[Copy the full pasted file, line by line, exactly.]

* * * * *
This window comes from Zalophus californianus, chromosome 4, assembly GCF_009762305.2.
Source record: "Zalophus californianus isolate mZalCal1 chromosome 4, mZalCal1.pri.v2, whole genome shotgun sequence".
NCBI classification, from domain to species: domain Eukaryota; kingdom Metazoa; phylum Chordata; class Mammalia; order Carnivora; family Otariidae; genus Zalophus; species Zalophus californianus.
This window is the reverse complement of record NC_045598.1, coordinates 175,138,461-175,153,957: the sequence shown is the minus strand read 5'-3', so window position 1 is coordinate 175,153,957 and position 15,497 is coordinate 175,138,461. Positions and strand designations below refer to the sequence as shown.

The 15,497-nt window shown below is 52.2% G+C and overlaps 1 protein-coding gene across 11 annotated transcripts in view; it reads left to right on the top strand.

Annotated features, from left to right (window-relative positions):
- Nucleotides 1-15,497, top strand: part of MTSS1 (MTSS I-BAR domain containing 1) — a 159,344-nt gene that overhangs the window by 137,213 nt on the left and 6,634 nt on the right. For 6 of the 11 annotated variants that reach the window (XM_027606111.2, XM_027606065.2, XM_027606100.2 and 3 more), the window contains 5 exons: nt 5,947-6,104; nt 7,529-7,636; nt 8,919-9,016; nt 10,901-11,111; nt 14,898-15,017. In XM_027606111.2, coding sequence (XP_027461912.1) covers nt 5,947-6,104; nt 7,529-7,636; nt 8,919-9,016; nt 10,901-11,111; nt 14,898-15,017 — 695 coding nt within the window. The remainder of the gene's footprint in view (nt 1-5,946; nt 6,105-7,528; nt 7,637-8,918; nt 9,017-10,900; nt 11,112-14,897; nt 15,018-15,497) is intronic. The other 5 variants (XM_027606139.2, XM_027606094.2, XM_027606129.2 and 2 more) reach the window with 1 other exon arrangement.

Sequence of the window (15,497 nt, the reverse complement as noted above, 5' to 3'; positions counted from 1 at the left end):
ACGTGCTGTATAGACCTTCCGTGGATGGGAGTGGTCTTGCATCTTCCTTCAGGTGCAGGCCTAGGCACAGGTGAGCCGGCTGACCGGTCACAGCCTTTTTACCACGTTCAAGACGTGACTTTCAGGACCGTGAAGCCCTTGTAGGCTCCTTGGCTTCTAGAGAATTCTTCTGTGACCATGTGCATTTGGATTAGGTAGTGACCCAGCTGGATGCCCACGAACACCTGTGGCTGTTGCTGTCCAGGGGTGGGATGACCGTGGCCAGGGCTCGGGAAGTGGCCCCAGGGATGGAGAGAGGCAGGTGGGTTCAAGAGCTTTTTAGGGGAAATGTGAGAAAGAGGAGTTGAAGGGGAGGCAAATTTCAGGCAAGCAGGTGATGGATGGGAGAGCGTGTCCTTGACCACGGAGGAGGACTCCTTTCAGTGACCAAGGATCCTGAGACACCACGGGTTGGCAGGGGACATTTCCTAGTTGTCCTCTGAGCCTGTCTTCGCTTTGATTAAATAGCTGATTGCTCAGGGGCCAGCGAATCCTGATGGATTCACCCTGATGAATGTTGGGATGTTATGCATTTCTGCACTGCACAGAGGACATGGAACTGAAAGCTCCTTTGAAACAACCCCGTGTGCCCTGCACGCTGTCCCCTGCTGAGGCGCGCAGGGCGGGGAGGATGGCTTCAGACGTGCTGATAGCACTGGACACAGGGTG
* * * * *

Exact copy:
This window comes from Zalophus californianus, chromosome 4, assembly GCF_009762305.2.
Source record: "Zalophus californianus isolate mZalCal1 chromosome 4, mZalCal1.pri.v2, whole genome shotgun sequence".
NCBI classification, from domain to species: domain Eukaryota; kingdom Metazoa; phylum Chordata; class Mammalia; order Carnivora; family Otariidae; genus Zalophus; species Zalophus californianus.
This window is the reverse complement of record NC_045598.1, coordinates 175,138,461-175,153,957: the sequence shown is the minus strand read 5'-3', so window position 1 is coordinate 175,153,957 and position 15,497 is coordinate 175,138,461. Positions and strand designations below refer to the sequence as shown.

The 15,497-nt window shown below is 52.2% G+C and overlaps 1 protein-coding gene across 11 annotated transcripts in view; it reads left to right on the top strand.

Annotated features, from left to right (window-relative positions):
- Nucleotides 1-15,497, top strand: part of MTSS1 (MTSS I-BAR domain containing 1) — a 159,344-nt gene that overhangs the window by 137,213 nt on the left and 6,634 nt on the right. For 6 of the 11 annotated variants that reach the window (XM_027606111.2, XM_027606065.2, XM_027606100.2 and 3 more), the window contains 5 exons: nt 5,947-6,104; nt 7,529-7,636; nt 8,919-9,016; nt 10,901-11,111; nt 14,898-15,017. In XM_027606111.2, coding sequence (XP_027461912.1) covers nt 5,947-6,104; nt 7,529-7,636; nt 8,919-9,016; nt 10,901-11,111; nt 14,898-15,017 — 695 coding nt within the window. The remainder of the gene's footprint in view (nt 1-5,946; nt 6,105-7,528; nt 7,637-8,918; nt 9,017-10,900; nt 11,112-14,897; nt 15,018-15,497) is intronic. The other 5 variants (XM_027606139.2, XM_027606094.2, XM_027606129.2 and 2 more) reach the window with 1 other exon arrangement.

Sequence of the window (15,497 nt, the reverse complement as noted above, 5' to 3'; positions counted from 1 at the left end):
ACGTGCTGTATAGACCTTCCGTGGATGGGAGTGGTCTTGCATCTTCCTTCAGGTGCAGGCCTAGGCACAGGTGAGCCGGCTGACCGGTCACAGCCTTTTTACCACGTTCAAGACGTGACTTTCAGGACCGTGAAGCCCTTGTAGGCTCCTTGGCTTCTAGAGAATTCTTCTGTGACCATGTGCATTTGGATTAGGTAGTGACCCAGCTGGATGCCCACGAACACCTGTGGCTGTTGCTGTCCAGGGGTGGGATGACCGTGGCCAGGGCTCGGGAAGTGGCCCCAGGGATGGAGAGAGGCAGGTGGGTTCAAGAGCTTTTTAGGGGAAATGTGAGAAAGAGGAGTTGAAGGGGAGGCAAATTTCAGGCAAGCAGGTGATGGATGGGAGAGCGTGTCCTTGACCACGGAGGAGGACTCCTTTCAGTGACCAAGGATCCTGAGACACCACGGGTTGGCAGGGGACATTTCCTAGTTGTCCTCTGAGCCTGTCTTCGCTTTGATTAAATAGCTGATTGCTCAGGGGCCAGCGAATCCTGATGGATTCACCCTGATGAATGTTGGGATGTTATGCATTTCTGCACTGCACAGAGGACATGGAACTGAAAGCTCCTTTGAAACAACCCCGTGTGCCCTGCACGCTGTCCCCTGCTGAGGCGCGCAGGGCGGGGAGGATGGCTTCAGACGTGCTGATAGCACTGGACACAGGGTG